Chapter one: being a writer

Chapter two: time and energy to write & create

Chapter three: games, stories, and ways to get your juicy pen moving like crazy

Chapter four: difficulties, challenges, and ways to transform these

Chapter five: the power of stories

Chapter six: stories and portraits of other inspiring writers in addition to you

Chapter seven: publishing, style, process

Chapter eight: excellent writing resources just for you

To get you thinking, and maybe even writing in preparation for this workshop, let me give you a prompt from the list that SARK has on page 85 of this book:

take this sentence and write a story!

The door cannot be seen from the outside…

The workshop here in Big Sur is complete with wonderful lodging with our friends and the hosts-with the most(s?) at the Pfeiffer Big Sur State Park Lodge, and delicious meals from their impeccable kitchen.  You will be here in Big Sur during one of the most magical times, a time during which I believe it to be impossible not to be inspired by the migrating whales in front of the razor sharp horizons to the west, the crisp air and that all-important-human-necessity of the feeling of being warmed by the sun.  Also, not as many people know the magic of Big Sur in January, and it’s entirely possible that the “turnout phenomenon” as we here call it won’t happen to you (the “turnout phenomenon” is that funny thing that happens as one is headed to the pullouts south of the Henry Miller Library to catch a glimpse of the ocean and – this is the important part – to have a quick and deep s0litary moment, despite being on the highway.  There are dozens of beautiful places to stop, and one may pull over at any, and one probably choses a pullout with no other cars at it to get the aforementioned solitude and peace.  This is when it starts, the “turnout phenomenon,” because as soon as you pull out onto a turnout with no other cars, all passing motorists from Kansas or New Jersey or Germany automatically pull over, as if driven by some frightening magnetic charge.  The fact that you’ve pulled over for some peace and quiet indicates to all other tourists that you are seeing something that THEY NEED TO SEE, TOO, and so your moment of peace is zapped into an iPhone photo taken backwards at arms length.)  But as I’ve said, lucky for SARK workshop participants, the liklihood of the ‘turnout phenomenon” happening to you reduces exponentially in January.  So come one, come all and have some peace and quiet!  But also, spend all the time you’d like in the bliss that I’ve described at the begining of this blog post – surrounded by like minded people, working toward a unified cause – spreading joy through writing and creativity.  Let SARK guide you!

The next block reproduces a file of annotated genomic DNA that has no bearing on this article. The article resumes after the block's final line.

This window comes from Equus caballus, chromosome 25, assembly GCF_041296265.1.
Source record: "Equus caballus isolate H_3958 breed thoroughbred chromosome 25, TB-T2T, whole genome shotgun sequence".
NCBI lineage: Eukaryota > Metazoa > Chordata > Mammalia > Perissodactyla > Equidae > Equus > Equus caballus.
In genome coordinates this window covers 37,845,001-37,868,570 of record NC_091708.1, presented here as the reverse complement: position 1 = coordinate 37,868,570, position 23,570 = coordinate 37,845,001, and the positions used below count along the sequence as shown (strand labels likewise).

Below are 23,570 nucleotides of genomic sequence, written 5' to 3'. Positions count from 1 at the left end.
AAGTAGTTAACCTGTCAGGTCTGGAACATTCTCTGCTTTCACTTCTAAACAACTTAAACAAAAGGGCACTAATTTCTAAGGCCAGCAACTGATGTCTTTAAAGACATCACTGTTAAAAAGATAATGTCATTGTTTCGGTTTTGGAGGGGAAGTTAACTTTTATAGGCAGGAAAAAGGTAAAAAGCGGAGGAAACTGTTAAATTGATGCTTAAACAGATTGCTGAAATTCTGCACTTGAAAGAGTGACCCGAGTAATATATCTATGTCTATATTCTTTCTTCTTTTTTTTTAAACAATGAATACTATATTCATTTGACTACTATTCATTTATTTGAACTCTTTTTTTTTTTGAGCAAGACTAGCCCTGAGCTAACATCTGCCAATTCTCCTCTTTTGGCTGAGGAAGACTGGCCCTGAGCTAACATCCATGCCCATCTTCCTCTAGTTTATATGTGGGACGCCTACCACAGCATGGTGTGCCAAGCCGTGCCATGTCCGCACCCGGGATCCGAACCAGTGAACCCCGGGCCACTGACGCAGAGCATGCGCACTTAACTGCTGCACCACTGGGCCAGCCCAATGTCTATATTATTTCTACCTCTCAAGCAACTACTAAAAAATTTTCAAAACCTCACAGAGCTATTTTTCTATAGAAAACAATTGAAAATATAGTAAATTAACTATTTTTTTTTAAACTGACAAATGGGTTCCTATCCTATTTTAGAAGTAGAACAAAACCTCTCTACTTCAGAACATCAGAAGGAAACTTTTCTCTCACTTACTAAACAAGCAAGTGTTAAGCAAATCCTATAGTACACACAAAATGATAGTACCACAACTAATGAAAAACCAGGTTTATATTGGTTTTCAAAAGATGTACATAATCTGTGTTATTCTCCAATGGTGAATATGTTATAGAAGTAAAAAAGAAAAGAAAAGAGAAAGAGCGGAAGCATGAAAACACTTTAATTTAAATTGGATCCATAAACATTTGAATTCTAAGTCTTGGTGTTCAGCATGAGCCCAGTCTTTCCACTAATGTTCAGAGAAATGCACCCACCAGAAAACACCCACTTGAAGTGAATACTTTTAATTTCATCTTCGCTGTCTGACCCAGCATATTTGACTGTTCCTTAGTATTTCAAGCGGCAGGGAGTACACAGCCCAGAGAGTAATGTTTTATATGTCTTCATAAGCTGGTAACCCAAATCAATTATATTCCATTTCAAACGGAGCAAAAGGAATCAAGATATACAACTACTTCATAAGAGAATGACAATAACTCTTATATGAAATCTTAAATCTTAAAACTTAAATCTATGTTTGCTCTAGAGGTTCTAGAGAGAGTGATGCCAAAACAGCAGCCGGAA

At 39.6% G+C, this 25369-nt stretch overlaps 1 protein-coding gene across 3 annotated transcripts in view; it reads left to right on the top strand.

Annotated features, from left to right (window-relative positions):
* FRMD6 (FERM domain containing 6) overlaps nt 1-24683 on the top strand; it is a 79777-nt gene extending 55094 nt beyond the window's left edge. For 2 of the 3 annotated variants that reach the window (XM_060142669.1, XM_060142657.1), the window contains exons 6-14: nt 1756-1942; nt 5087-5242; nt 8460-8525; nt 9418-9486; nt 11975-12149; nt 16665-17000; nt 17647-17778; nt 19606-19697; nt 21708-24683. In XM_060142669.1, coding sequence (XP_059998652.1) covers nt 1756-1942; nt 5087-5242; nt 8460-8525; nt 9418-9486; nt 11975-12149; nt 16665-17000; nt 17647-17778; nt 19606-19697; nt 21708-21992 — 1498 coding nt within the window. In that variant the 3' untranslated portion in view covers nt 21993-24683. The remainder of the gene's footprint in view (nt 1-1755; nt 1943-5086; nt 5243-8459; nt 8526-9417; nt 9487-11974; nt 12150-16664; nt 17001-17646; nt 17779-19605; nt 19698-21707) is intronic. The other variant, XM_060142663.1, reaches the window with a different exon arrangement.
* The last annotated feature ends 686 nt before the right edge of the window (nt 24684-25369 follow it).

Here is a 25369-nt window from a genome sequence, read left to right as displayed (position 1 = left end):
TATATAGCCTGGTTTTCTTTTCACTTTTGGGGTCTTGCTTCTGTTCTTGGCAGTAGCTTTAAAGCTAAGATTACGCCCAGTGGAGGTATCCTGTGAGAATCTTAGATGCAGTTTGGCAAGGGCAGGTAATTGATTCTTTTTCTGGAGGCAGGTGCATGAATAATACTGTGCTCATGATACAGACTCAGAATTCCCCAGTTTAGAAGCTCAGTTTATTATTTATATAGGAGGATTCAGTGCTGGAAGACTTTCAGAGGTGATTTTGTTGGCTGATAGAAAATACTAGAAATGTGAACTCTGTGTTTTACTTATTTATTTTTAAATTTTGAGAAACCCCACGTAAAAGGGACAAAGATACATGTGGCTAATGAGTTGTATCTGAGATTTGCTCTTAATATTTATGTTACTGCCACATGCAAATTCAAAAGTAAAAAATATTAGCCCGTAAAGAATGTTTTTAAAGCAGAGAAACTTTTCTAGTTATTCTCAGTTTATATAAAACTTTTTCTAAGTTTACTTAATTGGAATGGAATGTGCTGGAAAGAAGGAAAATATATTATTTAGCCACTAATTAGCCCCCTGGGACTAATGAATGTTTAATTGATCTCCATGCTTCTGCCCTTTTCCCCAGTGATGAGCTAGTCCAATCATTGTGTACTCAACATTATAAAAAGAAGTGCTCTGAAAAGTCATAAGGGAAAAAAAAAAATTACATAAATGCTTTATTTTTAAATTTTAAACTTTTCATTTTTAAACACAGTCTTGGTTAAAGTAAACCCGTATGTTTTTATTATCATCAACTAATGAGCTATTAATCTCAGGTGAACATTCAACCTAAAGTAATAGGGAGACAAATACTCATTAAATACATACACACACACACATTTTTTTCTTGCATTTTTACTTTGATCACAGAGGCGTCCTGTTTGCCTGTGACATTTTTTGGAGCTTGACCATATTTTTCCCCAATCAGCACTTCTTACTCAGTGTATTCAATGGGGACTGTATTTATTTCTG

And to leave you, a quote from Borges, by way of Juicy Pens, Thirsty Paper.

“Writing is nothing more than a guided dream.” – Jorge Luis Borges


For more information about workshop specifics, pricing alternatives, or registration, please visit our website for the event.  You can also call (831) 667 2574, or zip me an email at


End of summer push at the Henry Miller

Your comments keep me honest.  They don’t immediately spur me into action, but they keep me here, that’s for sure.  Thank you all for coming back and reading, checking up on me, and calling me out on being too busy!